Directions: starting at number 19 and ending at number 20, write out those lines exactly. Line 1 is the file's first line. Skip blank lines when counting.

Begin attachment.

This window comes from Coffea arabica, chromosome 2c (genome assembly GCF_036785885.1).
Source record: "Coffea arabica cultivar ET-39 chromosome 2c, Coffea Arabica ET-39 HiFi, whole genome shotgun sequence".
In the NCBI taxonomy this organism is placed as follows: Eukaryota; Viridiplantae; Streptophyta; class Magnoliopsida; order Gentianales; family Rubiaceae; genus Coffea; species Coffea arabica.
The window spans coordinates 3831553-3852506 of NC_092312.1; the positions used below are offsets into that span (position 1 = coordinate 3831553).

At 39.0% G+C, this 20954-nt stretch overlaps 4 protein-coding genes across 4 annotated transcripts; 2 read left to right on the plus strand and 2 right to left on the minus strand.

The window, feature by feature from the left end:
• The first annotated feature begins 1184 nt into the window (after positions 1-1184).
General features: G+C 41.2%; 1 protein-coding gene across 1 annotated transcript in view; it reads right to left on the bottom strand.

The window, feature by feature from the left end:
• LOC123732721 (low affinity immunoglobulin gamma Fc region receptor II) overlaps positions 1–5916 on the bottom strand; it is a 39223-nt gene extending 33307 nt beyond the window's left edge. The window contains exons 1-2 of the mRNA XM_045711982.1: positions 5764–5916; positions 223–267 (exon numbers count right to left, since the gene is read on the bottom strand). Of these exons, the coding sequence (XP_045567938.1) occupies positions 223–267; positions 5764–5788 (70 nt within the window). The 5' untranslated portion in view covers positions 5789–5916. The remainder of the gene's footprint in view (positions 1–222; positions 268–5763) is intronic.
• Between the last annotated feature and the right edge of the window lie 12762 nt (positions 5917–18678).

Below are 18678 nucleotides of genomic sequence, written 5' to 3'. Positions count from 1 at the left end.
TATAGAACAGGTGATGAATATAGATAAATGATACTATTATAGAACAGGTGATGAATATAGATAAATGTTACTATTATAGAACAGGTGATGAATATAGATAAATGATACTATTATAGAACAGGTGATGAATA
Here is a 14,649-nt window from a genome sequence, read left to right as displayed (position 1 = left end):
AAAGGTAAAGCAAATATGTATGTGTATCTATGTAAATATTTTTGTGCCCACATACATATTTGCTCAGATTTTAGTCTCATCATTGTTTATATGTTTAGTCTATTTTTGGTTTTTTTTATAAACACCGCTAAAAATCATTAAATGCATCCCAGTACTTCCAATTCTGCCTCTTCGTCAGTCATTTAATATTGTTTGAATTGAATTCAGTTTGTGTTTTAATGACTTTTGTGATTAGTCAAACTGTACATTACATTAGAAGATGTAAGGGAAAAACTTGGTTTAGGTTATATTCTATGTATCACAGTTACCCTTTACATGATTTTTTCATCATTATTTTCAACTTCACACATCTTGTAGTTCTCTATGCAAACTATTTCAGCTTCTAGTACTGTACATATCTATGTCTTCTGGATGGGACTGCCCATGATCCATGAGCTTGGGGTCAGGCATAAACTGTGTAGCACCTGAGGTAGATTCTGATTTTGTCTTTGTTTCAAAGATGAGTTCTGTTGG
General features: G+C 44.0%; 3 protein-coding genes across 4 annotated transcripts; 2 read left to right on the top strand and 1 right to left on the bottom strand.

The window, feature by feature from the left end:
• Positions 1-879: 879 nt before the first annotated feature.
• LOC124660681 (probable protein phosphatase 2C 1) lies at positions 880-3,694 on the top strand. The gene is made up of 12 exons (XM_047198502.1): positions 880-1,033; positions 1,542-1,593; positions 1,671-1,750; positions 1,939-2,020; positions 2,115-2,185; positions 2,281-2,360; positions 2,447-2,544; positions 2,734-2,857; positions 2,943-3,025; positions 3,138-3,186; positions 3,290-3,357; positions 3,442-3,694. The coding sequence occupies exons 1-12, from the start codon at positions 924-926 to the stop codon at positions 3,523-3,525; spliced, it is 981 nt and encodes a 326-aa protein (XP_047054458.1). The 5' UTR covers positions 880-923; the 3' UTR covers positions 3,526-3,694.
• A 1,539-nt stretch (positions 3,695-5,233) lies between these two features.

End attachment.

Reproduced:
• LOC124660681 (probable protein phosphatase 2C 1) lies at positions 880-3,694 on the top strand. The gene is made up of 12 exons (XM_047198502.1): positions 880-1,033; positions 1,542-1,593; positions 1,671-1,750; positions 1,939-2,020; positions 2,115-2,185; positions 2,281-2,360; positions 2,447-2,544; positions 2,734-2,857; positions 2,943-3,025; positions 3,138-3,186; positions 3,290-3,357; positions 3,442-3,694. The coding sequence occupies exons 1-12, from the start codon at positions 924-926 to the stop codon at positions 3,523-3,525; spliced, it is 981 nt and encodes a 326-aa protein (XP_047054458.1). The 5' UTR covers positions 880-923; the 3' UTR covers positions 3,526-3,694.
• A 1,539-nt stretch (positions 3,695-5,233) lies between these two features.